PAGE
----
Magazine article Editor & Publisher

How Liberals Warp the Minds of Journos

Magazine article Editor & Publisher

How Liberals Warp the Minds of Journos

Article excerpt

Are journalism-school faculties hotbeds of liberalism, and should colleges take affirmative- action steps to address this? John Tierney, the self- described libertarian/contrarian columnist for The New York Times, certainly thinks so -- or so he said in an Oct.11 column, which drew a wide response from readers. Tierney is not entirely wrong, of course, but one should keep in mind that this is the man who, this past summer, dubbed the Valerie Plame/CIA leak scandal "Nadagate," saying it featured "a spy who was not endangered, a whistle-blower who did not blow the whistle and was not

smeared, and a White House official who has not been fired for a felony that he did not commit." As late as Oct. 24, he was still claiming it added up to "Nada."

Tierney often cherry-picks facts to support his Stosselesque opinions. We all do this, of course, but he likes to cite the experiences of friends or other solitary figures to prove larger points. That's what he did in his unintentionally comical columns earlier this year hyping Social Security privatization. One of them was so goofy he had to admit that readers who called him a "superficial nitwit" were "at least half-right."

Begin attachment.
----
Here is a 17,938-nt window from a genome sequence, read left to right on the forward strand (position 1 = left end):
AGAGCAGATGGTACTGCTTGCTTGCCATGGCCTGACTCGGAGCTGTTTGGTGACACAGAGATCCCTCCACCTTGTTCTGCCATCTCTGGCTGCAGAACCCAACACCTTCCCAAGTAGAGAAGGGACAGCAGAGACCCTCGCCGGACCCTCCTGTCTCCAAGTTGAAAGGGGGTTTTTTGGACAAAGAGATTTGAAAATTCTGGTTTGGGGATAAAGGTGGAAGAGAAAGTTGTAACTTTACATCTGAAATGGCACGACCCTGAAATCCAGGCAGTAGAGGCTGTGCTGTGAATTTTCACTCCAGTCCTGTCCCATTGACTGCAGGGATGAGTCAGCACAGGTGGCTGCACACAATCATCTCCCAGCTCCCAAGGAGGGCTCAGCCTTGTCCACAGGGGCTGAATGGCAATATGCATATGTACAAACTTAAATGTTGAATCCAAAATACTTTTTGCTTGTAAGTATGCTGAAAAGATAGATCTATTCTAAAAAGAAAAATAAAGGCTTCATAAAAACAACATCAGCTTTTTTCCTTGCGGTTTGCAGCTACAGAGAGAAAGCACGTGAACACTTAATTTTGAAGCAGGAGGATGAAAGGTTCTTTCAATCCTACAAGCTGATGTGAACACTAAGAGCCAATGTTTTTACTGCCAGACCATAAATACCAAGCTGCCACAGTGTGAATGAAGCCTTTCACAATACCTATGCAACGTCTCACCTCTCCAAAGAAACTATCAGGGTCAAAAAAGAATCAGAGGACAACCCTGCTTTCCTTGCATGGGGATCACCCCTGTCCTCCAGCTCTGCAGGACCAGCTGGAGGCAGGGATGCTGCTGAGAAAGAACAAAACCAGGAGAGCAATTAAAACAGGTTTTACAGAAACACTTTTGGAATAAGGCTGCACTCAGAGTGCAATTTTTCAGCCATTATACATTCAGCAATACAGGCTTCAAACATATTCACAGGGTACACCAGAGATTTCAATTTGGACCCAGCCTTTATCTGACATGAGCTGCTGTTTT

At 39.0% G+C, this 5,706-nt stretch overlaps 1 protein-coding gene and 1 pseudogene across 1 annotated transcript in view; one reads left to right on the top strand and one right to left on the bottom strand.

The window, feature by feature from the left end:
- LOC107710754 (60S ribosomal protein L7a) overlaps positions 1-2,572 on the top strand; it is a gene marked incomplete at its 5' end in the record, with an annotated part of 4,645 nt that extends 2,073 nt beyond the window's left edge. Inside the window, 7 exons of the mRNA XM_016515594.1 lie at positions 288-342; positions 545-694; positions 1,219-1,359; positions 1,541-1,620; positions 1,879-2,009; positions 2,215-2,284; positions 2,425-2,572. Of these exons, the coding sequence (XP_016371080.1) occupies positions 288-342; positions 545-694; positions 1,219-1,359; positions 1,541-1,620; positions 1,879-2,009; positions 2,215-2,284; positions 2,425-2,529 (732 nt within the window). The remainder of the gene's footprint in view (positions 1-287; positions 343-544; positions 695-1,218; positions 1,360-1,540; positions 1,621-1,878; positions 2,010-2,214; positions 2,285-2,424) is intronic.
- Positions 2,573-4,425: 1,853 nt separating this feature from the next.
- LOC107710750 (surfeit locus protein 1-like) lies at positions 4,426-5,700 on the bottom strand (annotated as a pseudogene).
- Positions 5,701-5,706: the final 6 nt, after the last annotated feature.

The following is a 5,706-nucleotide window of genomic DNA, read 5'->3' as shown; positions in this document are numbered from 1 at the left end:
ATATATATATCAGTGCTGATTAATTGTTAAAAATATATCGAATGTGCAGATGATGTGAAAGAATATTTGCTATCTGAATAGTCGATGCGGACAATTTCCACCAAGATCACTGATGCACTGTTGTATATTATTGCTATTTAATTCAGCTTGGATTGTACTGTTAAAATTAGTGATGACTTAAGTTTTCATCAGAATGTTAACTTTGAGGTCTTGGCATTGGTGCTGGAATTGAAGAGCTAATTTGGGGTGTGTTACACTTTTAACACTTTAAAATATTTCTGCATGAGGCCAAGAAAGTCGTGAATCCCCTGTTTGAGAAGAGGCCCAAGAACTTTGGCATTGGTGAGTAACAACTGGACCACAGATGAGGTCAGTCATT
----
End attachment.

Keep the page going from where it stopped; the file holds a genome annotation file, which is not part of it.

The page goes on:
Actually, I thought he had written a parody of himself when he started his Oct. 11 column by citing a study by crusading right-winger David Horowitz -- and then compared cronyism at j-schools to a president picking his own lightly qualified counsel for the highest court in the land.

Alas, it seems he was serious. Citing Horowitz's Center for the Study of Popular Culture, Tierney wrote that a check of voter registration rolls found that Democratic mind-benders outnumbered Republicans 6 to 1 at j-schools and 8 to 1 at selected law schools. Only one journalism school, the University of Kansas, had a majority of Republicans (by 10 to 8). The Democrat- to-Republican ratio ranged from 4 to 1 at Northwestern and New York University to Columbia's 15 to 1 and beyond (Berkeley).

From the get-go, problems with the survey are obvious, though not noted by Tierney: It covered only nine out of more than 450 j-departments in the country. Further, there are Democrats (Joe Lieberman), and there are Democrats (Howard Dean).

But how does Tierney know liberal indoctrination is a major problem? Well, a "lot of young conservatives and libertarians have simply given up on the traditional media, either as a source of news or as a place to work. …

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